English is the main language in 30 countries, and there are about 375 million people who speak it is as their first language. It`s also used as an official language in over 70 other countries such as Cameroon, Tanzania, India, Pakistan, Malaysia and Fiji, and is a second language for about 350 million people. One in two Europeans can speak quite well and can have a proper conversation, and in the future even more Europeans will be able to speak it. All in all, there are about 1000 million people who can`t speak English, but they`re learning it!
    English is the top language for travel and tourism, and is used in business and science. At the moment, 80% of the world`s Internet sites are in English. Teenagers use it to write even SMS. Moreover, nowadays it`s popular to make friends with people from other countries. But to have a conversation you have to know their language.

  2. Mr. Thug says:

    There are some interesting facts about English language. I wondered, how many words are there in English. And it turned out, that there are about 300 000 words in the Oxford English Dictionary. However, there are many scientific and technical words that are not included in the dictionary (for example, there are over a million types of insect). But an educated English speaker only uses about 30 000 words.

  3. Leo Lassiter says:

    English is the second most spoken language in the world after Mandarin. Spanish is fourth after Hindi. It’s still more widely-spoken than Spanish, but China has it beaten.

  4. Wade Harris says:

    Latin is a dead language. It’s still studied (I studied it last year), but it’s not used as a proper language. The whole point of a language is for it to grow and thrive, but Latin is not spoken at all except for some idioms and phrases. Its main purpose is to be learned, not spoken. Therefore it is dead because its use does not extend to all the media in which a language should be used (spoken, written, read and heard).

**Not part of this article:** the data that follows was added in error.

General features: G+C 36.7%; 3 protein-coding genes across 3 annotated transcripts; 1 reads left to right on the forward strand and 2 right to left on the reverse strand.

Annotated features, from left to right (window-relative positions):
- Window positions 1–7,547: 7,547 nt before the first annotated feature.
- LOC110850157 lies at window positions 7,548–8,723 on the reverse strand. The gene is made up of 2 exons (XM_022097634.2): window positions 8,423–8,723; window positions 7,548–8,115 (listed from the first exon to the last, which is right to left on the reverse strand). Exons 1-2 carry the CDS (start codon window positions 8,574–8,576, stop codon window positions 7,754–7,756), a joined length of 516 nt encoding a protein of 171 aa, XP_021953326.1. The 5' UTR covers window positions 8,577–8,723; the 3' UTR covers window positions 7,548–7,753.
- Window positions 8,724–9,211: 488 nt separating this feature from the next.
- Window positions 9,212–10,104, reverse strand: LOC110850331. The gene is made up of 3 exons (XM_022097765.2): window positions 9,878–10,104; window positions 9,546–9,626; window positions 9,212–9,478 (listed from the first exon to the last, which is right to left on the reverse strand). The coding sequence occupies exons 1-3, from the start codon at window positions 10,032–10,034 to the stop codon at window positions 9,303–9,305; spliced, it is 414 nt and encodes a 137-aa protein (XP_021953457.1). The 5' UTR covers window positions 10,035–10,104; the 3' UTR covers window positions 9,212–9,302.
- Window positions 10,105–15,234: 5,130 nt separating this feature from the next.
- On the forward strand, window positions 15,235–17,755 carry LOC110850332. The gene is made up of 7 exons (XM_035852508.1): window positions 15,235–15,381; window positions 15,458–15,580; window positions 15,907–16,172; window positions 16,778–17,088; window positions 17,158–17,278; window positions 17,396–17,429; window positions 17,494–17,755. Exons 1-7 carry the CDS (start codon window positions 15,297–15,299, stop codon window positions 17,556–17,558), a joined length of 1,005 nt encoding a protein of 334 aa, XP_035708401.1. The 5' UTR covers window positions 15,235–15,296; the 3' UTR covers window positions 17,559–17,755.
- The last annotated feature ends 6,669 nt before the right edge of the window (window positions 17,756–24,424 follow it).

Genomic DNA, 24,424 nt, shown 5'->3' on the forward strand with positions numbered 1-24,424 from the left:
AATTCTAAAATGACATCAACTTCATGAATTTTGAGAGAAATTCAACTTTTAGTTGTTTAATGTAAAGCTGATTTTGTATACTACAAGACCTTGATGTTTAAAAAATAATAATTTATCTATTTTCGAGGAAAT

5. Sheryl Diaz says:

    There are thousands of languages that are really dying out, in fact, the majority of the worl’ds languages–and many are already gone.

  6. Kerry Huff says:

    English will never die out. It is the only language spoken/ understood across the world.

  7. Stinker says:

    I’m sure that the English language is in decline, my English is probably the best in my class, and it isn’t that good… I think that the internet and “text-typing” is to blame for the most part. But laziness is also a major role in it too.

    • Ken says:

      Lazyness could explain a lot of my problems with English, but it would probably be hard and stuff to find out fer sur, so I’m like “whatever.”

  8. English is the most studied language and known language IN THE WORLD. why, you ask? well everyone is trying to get in america. Go to any big city, your going to see MORE minorites and other races than your going to see a white person. White poeple live out in the suburbs whilst blacks in the city, but thats besides the point. I do realize spanish is growing to due the fact that our president is a p*ssy and is letting illegals come here from left and right, so now its Required that spanish is being taught in school. Anyone been to disneyland and california park?? When I was there, ALL the rides had directions in BOTH English and Spanish. But STill mexicans are trying to learn english.Lets face it, Americas the GReatest country in the world, and the only way your gonna live the American dream, is if you know english. Other wise theres a 99% fail rate. Also, I know you love the ebonics Ken, so here’s today’s ebonic word from the Louisiana Public Schools: ‘OMELETTE’ – Let’s use it in a sentence: ‘I should pop yo ass fo what you jus did, but omelette dis one slide.’

  9. ENglish will never die, latin hasnt. Latin is still being taught. It was the basis of latin that gave us French,Romansch,German,Italian,English, spanish, Ect.

  10. Is that a joke? English is probably one of the most, if not the most, useful languages in the world right now and it does not appear to be changing any time soon.

  11. In my opinion, English – is a traditional majestic language. There are a lot of secrets in it. Irrelevant side note…. to my mind, we should try to safe all British traditions and attempt not to use American slang.

  12. kyani says:

    Food is our common ground, a universal experience.